By Brad Sun. To paraphrase Sin City‘s Dwight McCarthy, Mel Gibson isn’t crazy; he just had the rotten luck of being born in the wrong century. Luckily, the themes he’s most interested in exploring on film (love, honor, men being graphically tortured and killed) are more or less timeless. And it’s with this timeless, legendary sense of scope that he consistently seeks to imbue his subjects, be it the life and times of an iconic Guardian of Scotland or the literally mythic story of Christ’s death and resurrection.

In Hacksaw Ridge, the same majestically sweeping shots that inspired countless vacations to Braveheart‘s Scottish countryside are turned to the Blue Ridge Mountains and the story of Desmond T. Doss, whose heroics during WWII are a genuinely astounding true story of courage and conviction.

Unfortunately, the same mythic purity that has served Gibson in the past doesn’t hold up quite as well when not paired with ancient civilizations, beautiful princesses, and big ass swords. We don’t really know how believable William Wallace’s idyllic onscreen courtship was to the realities of medieval Scotland, nor do we care. But 1940s Virginia is too familiar a time and place to not make us roll our eyes at the syrupy sweet innocence of Doss’ romance to an angelic nurse named Dorothy (Teresa Palmer). Portrayed by Andrew Garfield as a pure-hearted simpleton, there’s (surely unintentional) shades of Forrest Gump in his dorky, perpetually grinning Doss. Yet even Forrest Gump laced its nostalgia-soaked hero’s journey with spikes of self-awareness and subversion.

This is where Gibson’s old school sensibility fails him. The front half of this film is loaded with clichés and contrived biopic shorthand that viewers will see coming from miles away. And while this rare commitment to unapologetic sincerity is laudable, Hacksaw Ridge frequently borders on self-parody, bringing to mind all-too accurate spoofs like The Spoils of Babylon and Walk Hard: The Dewey Cox Story, cartoonish Southern accents and all.

Things get only marginally better when Dawes heads to boot camp under the stern command of Vince Vaughn’s drill sergeant with, yes, a heart of gold. Only Hugo Weaving, as Dawes’ alcoholic father (also with a heart of gold, naturally) manages to truly rise above the tepid writing to deliver an impassioned and vulnerable performance. But all of this changes when the film finally makes its way to the treacherous cliff for which it’s named.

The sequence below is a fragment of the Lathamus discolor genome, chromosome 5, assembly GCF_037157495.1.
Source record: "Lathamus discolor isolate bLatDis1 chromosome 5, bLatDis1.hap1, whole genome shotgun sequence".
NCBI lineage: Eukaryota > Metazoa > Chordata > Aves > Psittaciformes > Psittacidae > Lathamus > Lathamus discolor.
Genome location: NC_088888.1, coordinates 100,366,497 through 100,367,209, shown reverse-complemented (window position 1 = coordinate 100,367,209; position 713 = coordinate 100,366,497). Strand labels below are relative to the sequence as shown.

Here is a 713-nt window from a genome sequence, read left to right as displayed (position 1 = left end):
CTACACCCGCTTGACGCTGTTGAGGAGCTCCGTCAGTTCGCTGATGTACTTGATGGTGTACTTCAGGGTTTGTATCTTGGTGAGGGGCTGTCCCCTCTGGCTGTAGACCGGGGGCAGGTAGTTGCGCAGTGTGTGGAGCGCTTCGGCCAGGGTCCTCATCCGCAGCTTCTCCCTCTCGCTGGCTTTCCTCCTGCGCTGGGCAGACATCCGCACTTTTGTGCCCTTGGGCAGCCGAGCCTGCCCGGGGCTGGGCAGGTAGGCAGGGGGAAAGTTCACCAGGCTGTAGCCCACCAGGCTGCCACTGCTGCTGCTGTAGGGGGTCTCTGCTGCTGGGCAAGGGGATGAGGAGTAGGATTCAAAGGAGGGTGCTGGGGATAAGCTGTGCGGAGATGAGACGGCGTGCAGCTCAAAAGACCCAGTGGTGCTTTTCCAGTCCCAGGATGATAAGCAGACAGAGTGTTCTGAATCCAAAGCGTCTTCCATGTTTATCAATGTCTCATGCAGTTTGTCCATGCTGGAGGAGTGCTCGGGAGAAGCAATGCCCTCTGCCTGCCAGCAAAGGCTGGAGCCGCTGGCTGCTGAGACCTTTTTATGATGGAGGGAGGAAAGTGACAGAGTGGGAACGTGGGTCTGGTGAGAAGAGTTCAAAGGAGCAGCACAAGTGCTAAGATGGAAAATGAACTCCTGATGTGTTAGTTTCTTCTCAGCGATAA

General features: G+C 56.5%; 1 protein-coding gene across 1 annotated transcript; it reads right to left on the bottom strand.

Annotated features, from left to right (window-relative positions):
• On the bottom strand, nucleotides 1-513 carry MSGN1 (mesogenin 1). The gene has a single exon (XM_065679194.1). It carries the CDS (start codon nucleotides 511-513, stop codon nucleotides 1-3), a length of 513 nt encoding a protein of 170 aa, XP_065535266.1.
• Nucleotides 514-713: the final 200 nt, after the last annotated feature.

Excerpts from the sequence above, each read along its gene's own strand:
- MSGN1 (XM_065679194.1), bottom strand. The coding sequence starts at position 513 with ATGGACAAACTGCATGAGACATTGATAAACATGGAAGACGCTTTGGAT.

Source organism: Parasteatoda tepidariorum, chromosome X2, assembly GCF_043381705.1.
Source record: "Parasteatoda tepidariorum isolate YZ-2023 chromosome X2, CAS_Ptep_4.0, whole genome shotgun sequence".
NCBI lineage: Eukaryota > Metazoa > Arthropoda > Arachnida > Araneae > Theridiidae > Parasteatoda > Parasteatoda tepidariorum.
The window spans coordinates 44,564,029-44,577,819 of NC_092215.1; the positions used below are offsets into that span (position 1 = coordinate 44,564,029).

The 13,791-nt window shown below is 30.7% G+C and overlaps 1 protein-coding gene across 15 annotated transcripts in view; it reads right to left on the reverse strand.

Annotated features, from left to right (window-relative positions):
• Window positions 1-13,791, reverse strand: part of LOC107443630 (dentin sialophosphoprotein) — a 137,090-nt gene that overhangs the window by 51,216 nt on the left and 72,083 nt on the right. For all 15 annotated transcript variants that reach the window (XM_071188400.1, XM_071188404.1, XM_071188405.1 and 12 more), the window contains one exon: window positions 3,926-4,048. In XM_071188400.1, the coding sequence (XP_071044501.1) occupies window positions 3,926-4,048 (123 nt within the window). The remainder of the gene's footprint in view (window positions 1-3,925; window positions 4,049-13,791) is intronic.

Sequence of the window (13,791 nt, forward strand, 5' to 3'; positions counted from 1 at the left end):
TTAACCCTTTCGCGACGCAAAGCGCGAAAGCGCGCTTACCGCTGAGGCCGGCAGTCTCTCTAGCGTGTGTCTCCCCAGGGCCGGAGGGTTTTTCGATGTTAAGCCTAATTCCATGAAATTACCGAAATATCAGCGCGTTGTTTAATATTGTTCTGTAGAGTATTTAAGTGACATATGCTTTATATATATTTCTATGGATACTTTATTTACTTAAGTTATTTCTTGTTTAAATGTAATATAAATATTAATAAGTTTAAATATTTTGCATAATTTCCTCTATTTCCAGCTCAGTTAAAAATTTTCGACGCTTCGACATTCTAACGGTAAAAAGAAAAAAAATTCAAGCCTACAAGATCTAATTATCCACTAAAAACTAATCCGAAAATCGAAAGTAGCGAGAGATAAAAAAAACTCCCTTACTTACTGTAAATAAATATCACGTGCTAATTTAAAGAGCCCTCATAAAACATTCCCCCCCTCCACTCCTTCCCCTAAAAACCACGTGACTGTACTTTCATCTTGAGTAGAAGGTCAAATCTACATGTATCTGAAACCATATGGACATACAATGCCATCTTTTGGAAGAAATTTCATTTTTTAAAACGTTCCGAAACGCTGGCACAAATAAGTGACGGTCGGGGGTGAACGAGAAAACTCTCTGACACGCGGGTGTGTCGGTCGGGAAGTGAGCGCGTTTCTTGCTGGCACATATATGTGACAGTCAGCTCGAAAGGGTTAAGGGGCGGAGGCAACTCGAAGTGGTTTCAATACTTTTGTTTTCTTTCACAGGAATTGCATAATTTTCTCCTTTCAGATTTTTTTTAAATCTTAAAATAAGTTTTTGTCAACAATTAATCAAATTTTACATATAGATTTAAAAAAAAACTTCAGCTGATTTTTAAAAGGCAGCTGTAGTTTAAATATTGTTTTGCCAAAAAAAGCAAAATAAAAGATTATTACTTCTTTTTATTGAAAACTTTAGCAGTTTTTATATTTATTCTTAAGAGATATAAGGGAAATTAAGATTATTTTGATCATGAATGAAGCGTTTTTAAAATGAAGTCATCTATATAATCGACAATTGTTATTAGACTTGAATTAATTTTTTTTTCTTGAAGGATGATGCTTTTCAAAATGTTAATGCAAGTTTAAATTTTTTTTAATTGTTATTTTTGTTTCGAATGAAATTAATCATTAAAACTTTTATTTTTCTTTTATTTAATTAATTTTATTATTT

Image: Summit Entertainment

Image: Summit Entertainment

As blood trickles down the steep ridge and onto the faces of the frightened soldiers, you can almost feel the Mad Mel of Apocalypto and The Passion springing to life. By the time they make their way over the top and we get our first view of the hellish setting of the movie’s second half, Hacksaw Ridge has fully transitioned from saccharine Christian film to gorehound horror flick.

Rotting corpses, screams of terror, even a few jump scares — Gibson pulls out all the stops to bring the sheer madness of war to visceral life. While comparisons to Saving Private Ryan are tempting, Spielberg’s iconic opening sequence was all about gritty realism and masterfully controlled chaos. Gibson is doing something different here. His shocking imagery may be just as emotionally resonant (and sure, there’s the occasional use of shaky cam), but cinema vérité this is not. Look beyond the burning bodies and sickening showers of meat and blood, and you’ll see the same soaring camera and painterly compositions that transformed Lynchburg, Virginia into an unspoiled Eden earlier in the film. In Hacksaw Ridge, war is Hell. It’s also beautiful. It’s also salvation.

Gibson has long explored the connections between horror, pain, and spirituality. This is of course most explicit in The Passion of the Christ, where Jesus of Nazareth’s gauntlet of suffering through the streets of a demon-infested Jerusalem is chronicled in excruciating detail. But even when the salvation of mankind isn’t literally at stake, Gibson’s protagonists — from the publicly disemboweled William Wallace to the relentlessly pursued warrior Jaguar Paw — consistently find enlightenment and triumph through persecution, physical torment, and plenty of blood and gore.

To put it simply, Mel Gibson’s films are the cinematic equivalent of a self-flagellating monk. But even if you don’t buy into his archaic brand of Catholic penance, the relentless conviction and undeniable zeal of his vision can often be transcendent. At times, Hacksaw Ridge comes close to these sublime heights, but is all too often bogged down in paint-by-numbers tropes and uninspired flag waving propaganda. This is, relatively speaking, a reined-in Gibson, and the film is poorer for it. Even still, the sheer force and downright strangeness of his personality spills through at the most crucial moments, making Hacksaw Ridge a fascinating but flawed return for the devoutly daffy director.

Directed by Mel Gibson.

Produced by Terry Benedict, Paul Currie, Bruce Davey, William D. Johnson, Bill Mechanic, Brian Oliver, David Permut, and Tyler Thompson.

Written by Andrew Knight and Robert Schenkkan.

Starring Andrew Garfield, Vince Vaughn, Teresa Palmer, Rachel Griffiths, and Hugo Weaving.

Rated R because you’ve seen ‘Saving Private Ryan’ and use your imagination.

6.5 out of 10